Well, it's easy, the ramdisk driver uses (used) the buffer cache to
store the ramdisk blocks. On a block read, it initializes the bh that
is assigned by a higher level caching routine to zeros (since it's a new
block formerly not used), and on write, it simply marks the bh as
"protected", so it won't get thrown away by any memory pressure.
Further, on reads approaching this area, the buffer cache simply returns
the "cached" data in the bh, which then contains the up-to-date data..
At least, that's how it worked. Once, there was an idea to get rid of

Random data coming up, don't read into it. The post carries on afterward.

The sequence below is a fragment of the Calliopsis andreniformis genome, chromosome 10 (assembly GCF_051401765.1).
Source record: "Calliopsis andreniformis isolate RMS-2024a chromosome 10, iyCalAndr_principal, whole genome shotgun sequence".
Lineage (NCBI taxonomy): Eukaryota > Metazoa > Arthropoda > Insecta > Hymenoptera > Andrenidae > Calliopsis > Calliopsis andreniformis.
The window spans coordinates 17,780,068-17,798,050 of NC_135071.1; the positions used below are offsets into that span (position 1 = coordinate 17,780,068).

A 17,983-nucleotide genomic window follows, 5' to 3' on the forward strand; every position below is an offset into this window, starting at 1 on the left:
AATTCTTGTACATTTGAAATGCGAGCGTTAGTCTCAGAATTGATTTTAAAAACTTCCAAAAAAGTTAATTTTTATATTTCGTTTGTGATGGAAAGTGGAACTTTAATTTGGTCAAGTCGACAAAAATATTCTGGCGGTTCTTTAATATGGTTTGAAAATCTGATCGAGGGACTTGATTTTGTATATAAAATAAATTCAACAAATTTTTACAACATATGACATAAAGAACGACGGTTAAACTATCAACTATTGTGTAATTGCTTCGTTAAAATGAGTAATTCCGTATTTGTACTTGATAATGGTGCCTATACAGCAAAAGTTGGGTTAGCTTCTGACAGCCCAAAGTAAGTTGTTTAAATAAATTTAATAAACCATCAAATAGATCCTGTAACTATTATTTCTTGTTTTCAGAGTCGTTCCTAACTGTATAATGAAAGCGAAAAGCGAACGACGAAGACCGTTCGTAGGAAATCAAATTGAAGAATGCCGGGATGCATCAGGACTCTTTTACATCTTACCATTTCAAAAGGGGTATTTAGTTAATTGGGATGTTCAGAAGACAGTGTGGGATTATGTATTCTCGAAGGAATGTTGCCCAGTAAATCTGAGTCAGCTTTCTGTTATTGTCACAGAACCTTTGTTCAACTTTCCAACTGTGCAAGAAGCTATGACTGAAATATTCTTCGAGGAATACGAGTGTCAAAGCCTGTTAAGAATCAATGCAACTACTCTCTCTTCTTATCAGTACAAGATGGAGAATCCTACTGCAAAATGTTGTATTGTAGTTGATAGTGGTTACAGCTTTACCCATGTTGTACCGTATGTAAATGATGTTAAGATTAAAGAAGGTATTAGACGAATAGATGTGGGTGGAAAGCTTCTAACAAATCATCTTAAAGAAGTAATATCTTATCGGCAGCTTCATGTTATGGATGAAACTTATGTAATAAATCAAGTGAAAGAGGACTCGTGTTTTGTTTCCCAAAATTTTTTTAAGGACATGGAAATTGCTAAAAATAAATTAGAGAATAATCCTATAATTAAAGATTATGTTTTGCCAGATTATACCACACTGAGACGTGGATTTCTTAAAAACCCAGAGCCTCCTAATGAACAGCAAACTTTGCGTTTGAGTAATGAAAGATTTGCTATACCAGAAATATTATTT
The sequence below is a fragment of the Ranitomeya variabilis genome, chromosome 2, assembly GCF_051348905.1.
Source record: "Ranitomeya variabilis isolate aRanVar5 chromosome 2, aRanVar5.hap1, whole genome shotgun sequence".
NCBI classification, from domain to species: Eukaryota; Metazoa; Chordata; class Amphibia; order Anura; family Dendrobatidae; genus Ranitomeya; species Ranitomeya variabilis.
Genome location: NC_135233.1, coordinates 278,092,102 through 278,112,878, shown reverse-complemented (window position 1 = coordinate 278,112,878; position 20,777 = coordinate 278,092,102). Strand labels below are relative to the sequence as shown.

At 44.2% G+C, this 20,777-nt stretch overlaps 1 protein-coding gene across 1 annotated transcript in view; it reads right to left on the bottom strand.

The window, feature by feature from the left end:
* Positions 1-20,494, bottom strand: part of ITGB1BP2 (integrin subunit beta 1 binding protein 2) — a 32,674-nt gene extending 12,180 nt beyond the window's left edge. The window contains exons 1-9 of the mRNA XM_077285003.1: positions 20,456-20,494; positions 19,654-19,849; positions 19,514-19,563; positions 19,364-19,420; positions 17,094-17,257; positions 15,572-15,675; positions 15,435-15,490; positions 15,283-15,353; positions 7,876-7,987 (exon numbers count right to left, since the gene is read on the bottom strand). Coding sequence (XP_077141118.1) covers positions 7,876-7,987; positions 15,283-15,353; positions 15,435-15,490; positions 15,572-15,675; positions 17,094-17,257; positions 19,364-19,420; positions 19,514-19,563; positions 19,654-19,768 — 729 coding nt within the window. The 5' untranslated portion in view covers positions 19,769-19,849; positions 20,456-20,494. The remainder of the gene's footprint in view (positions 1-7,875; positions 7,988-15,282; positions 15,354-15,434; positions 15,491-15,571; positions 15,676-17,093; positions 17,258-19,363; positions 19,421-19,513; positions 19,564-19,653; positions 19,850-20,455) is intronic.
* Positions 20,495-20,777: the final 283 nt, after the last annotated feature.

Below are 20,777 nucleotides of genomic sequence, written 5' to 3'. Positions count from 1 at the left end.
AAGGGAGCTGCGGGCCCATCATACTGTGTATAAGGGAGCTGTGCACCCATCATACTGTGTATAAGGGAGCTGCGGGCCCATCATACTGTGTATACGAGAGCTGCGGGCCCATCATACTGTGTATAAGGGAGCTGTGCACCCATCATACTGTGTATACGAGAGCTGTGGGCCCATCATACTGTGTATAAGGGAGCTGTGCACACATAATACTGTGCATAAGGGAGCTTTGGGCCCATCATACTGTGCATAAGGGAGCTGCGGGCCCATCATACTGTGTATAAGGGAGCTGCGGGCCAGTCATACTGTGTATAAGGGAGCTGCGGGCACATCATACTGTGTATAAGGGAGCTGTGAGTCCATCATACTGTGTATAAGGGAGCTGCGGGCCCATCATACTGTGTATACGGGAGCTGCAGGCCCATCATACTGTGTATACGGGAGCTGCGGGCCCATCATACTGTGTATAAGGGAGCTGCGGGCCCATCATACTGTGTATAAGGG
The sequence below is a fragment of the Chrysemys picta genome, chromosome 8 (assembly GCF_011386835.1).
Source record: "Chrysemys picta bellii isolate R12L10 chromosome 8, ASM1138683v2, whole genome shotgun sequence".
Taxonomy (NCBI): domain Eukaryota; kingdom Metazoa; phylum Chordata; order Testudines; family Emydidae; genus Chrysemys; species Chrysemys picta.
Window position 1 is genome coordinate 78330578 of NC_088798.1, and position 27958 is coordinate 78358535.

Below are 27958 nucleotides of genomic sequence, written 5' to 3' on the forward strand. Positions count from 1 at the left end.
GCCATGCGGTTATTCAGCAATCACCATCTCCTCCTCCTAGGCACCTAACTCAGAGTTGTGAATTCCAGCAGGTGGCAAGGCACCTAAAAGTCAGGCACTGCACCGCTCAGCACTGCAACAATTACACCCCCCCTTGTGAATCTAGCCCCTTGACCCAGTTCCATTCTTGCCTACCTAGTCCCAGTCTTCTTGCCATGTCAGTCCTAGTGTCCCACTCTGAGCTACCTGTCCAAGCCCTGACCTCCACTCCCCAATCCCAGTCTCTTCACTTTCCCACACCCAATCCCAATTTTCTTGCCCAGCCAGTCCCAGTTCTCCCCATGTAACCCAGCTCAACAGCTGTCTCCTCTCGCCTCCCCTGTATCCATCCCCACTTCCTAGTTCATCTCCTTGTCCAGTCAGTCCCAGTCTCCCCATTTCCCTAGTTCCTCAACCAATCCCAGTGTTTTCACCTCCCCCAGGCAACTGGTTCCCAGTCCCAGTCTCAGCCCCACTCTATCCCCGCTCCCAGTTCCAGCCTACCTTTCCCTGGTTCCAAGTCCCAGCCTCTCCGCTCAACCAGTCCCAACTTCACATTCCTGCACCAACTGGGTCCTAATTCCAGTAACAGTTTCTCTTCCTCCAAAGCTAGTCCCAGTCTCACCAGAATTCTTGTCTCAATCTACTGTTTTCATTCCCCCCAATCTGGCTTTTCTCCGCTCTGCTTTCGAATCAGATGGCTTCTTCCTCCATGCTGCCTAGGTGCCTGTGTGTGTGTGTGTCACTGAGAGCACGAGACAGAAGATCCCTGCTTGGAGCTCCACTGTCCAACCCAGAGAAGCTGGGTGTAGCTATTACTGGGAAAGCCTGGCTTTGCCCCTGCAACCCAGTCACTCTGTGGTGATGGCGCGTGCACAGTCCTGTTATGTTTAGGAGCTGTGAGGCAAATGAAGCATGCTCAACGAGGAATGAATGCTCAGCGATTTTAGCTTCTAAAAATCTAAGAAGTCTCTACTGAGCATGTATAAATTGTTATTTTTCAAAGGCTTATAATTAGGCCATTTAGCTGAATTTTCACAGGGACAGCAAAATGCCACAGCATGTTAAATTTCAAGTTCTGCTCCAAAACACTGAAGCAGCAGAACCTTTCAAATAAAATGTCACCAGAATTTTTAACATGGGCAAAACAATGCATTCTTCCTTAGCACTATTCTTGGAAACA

the BH_Protected flag, since using the counters have the same effect (if
in use, noone can dump it), but I don't think that happened yet. On the
other hand, maybe the buffer/page cache changes mistreat some of the
assumed behavior, but I can't test it right now...
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